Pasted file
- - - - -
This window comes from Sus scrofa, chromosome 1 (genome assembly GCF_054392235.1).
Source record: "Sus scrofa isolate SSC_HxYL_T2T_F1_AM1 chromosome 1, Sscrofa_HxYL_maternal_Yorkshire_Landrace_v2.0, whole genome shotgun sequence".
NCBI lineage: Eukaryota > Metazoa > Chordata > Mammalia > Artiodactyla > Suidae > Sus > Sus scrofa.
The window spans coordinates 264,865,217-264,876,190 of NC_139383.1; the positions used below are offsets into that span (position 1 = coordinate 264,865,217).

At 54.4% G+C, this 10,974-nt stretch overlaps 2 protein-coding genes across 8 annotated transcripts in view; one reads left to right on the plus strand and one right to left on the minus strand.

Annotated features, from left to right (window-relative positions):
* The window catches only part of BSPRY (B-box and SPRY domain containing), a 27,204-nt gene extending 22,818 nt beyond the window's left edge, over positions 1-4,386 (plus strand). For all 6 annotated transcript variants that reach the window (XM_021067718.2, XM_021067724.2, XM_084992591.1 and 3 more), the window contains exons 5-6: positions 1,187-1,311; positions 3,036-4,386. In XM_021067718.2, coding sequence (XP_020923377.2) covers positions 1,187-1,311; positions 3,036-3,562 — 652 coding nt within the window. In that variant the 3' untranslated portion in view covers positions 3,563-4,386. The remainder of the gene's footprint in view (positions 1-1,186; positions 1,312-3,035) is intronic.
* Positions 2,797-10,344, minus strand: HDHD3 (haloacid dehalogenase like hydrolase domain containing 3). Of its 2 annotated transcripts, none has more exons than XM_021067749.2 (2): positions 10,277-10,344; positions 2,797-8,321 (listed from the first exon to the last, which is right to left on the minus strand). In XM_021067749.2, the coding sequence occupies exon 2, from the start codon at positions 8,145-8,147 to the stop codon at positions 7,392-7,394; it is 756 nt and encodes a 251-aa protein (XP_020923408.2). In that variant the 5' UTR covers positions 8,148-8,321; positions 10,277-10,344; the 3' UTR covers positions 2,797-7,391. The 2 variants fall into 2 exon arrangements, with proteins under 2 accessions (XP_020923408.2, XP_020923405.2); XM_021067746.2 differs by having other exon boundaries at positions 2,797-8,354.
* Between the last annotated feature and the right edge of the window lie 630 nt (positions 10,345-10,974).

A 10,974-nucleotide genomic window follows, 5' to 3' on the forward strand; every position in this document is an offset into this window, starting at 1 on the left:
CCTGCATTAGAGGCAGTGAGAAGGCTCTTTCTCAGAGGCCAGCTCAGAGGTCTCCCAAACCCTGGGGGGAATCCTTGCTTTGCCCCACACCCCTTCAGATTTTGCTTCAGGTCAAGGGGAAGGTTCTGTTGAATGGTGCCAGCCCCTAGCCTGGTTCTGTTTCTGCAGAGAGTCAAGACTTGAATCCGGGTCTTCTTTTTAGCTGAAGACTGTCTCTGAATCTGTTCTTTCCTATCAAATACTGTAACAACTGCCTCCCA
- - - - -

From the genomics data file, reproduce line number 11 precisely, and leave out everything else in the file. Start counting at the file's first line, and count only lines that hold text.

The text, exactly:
CCTGCATTAGAGGCAGTGAGAAGGCTCTTTCTCAGAGGCCAGCTCAGAGGTCTCCCAAACCCTGGGGGGAATCCTTGCTTTGCCCCACACCCCTTCAGATTTTGCTTCAGGTCAAGGGGAAGGTTCTGTTGAATGGTGCCAGCCCCTAGCCTGGTTCTGTTTCTGCAGAGAGTCAAGACTTGAATCCGGGTCTTCTTTTTAGCTGAAGACTGTCTCTGAATCTGTTCTTTCCTATCAAATACTGTAACAACTGCCTCCCA